World Mental Health Day 2022 – Making Mental Health a Global Priority

The COVID-19 pandemic has created a global crisis for mental health, fueling short- and long-term stresses and undermining the mental health of millions. Estimates put the rise in both anxiety and depressive disorders at more than 25% during the first year of the pandemic. At the same time, mental health services have been severely disrupted and the treatment gap for mental health conditions has widened.

That’s why the theme for this year’s World Mental Health Day is ‘Make Mental Health a Global Priority’. It’s up to all of us to help raise awareness about the impact the pandemic has had on mental health across the globe and the need to increase funding for mental healthcare services.

One way to help is to start at the source and educate children in school about mental wellbeing. This idea is being used across the globe currently with the UK adding a ‘Teaching about mental wellbeing’ teacher training model to the curriculum. We have developed this mental wellbeing teacher training module to help subject leads and teachers understand what they should teach, as well as improving their confidence in delivering mental wellbeing as part of the new curriculum. This new curriculum became statutory in the UK in September 2020.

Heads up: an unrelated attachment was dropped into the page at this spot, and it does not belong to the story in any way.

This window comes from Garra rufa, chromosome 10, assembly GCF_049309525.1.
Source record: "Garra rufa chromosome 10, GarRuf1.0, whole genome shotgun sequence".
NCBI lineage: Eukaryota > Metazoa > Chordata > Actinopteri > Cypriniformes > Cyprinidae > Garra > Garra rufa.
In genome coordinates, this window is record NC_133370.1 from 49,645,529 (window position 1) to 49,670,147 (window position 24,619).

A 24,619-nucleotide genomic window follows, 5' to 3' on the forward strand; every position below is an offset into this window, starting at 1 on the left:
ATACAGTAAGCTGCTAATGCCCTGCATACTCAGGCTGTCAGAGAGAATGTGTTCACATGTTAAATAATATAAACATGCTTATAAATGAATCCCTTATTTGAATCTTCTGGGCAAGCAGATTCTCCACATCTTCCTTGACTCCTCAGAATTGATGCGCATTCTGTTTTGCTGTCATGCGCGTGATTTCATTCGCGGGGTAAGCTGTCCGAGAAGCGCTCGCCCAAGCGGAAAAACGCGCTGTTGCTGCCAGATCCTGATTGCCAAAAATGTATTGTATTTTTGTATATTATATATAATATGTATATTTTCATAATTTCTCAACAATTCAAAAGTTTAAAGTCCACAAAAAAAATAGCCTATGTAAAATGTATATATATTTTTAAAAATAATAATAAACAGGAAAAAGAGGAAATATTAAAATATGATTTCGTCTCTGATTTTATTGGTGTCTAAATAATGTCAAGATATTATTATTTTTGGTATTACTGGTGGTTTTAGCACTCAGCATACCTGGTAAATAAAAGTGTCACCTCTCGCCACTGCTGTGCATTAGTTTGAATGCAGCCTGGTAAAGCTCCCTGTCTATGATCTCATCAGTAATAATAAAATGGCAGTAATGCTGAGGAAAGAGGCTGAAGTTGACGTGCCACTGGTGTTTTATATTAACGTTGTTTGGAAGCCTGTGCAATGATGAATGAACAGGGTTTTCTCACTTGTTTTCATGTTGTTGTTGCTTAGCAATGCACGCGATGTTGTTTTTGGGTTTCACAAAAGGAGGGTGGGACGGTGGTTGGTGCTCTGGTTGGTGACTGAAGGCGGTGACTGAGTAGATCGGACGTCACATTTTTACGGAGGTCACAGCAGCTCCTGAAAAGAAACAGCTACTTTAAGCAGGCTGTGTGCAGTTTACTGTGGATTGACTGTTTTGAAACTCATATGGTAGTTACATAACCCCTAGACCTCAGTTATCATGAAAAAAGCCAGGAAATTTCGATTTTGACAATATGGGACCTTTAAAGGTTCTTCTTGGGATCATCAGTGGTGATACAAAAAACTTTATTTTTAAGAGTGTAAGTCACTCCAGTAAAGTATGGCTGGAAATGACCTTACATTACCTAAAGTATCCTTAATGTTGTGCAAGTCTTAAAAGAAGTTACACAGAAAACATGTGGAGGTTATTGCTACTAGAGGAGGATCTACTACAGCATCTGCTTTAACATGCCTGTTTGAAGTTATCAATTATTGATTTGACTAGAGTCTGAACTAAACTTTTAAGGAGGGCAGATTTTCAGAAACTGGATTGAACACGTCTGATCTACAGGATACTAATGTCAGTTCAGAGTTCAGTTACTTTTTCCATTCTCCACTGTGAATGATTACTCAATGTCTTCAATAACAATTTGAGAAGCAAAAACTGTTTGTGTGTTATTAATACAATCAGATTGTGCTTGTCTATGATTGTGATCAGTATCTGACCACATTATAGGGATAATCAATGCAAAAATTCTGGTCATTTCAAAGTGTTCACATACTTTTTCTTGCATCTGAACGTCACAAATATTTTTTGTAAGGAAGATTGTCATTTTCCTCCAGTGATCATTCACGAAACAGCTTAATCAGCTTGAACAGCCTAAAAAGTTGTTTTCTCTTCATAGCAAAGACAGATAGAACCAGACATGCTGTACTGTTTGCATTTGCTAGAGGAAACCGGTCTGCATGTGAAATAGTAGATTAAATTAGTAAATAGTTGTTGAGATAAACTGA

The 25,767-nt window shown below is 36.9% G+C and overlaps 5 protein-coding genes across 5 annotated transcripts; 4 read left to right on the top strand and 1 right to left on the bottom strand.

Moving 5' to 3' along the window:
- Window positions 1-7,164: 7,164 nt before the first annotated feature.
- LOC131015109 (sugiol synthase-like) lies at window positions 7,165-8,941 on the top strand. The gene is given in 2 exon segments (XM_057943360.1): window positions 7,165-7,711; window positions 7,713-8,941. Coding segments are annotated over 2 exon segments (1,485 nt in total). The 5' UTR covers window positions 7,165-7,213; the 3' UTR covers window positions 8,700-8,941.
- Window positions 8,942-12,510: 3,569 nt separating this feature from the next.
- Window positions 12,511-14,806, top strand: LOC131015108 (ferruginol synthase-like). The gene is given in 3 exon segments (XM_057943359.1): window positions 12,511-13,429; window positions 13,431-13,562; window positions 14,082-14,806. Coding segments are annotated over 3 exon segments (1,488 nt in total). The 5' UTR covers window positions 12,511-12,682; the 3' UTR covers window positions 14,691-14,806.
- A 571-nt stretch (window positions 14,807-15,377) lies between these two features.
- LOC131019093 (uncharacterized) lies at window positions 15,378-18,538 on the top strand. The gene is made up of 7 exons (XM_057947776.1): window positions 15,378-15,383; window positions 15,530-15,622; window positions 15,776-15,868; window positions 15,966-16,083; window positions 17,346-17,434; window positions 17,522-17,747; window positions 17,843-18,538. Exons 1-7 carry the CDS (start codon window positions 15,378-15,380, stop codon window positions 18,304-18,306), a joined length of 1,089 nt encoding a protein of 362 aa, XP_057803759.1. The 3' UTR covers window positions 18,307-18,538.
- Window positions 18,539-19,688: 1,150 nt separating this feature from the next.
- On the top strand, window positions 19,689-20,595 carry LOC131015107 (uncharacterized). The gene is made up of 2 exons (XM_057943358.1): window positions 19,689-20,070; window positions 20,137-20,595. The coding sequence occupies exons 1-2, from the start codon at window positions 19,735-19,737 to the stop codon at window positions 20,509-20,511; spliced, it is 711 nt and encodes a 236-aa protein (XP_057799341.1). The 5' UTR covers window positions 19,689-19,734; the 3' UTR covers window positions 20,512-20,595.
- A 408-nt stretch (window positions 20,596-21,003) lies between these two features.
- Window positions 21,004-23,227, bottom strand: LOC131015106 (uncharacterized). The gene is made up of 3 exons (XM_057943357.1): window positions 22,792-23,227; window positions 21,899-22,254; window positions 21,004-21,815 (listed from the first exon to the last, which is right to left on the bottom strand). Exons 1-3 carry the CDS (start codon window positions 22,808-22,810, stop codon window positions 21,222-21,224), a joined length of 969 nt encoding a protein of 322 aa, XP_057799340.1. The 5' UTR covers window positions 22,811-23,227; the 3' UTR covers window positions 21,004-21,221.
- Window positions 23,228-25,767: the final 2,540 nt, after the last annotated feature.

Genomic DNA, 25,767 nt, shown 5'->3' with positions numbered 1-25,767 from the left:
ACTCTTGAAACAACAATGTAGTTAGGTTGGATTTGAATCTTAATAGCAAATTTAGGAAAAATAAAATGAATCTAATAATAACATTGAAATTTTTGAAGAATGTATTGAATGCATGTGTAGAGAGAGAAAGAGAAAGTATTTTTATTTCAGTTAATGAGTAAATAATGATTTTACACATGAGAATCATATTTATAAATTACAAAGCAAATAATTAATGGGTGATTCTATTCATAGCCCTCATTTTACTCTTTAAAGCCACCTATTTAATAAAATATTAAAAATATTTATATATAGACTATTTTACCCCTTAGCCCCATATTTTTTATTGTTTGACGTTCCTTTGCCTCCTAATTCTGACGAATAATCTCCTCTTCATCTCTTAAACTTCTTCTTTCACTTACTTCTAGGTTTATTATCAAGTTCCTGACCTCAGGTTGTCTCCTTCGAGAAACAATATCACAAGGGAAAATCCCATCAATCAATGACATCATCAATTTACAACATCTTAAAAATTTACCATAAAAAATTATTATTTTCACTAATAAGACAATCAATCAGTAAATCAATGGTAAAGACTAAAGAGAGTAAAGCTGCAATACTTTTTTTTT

In America, they have a slightly more involved approach. They may hire school-based therapists or social workers, they can provide access to prevention programming, early identification of mental health challenges, and treatment options. They can also partner with community mental health organisations and agencies to develop an integrated, comprehensive program of support and services.

Throughout Europe, changes are being discussed and a framework on how well-being and mental health in schools may be promoted through a systemic, whole-school approach is being proposed. A whole-school approach mobilises the various resources of the whole school community, including the active engagement and voices of students, staff, parents and professionals, towards a collaborative effort to promote the mental health and well-being of all members of the community.

What can you do?

One thing you can do to help this process is to educate yourself and others and learn how you can pass on this knowledge to the younger generation. At Mental Health Learning, we can provide your school staff with the training they need to spot signs of distress and support pupils with their mental health in your school. You can find out more here.

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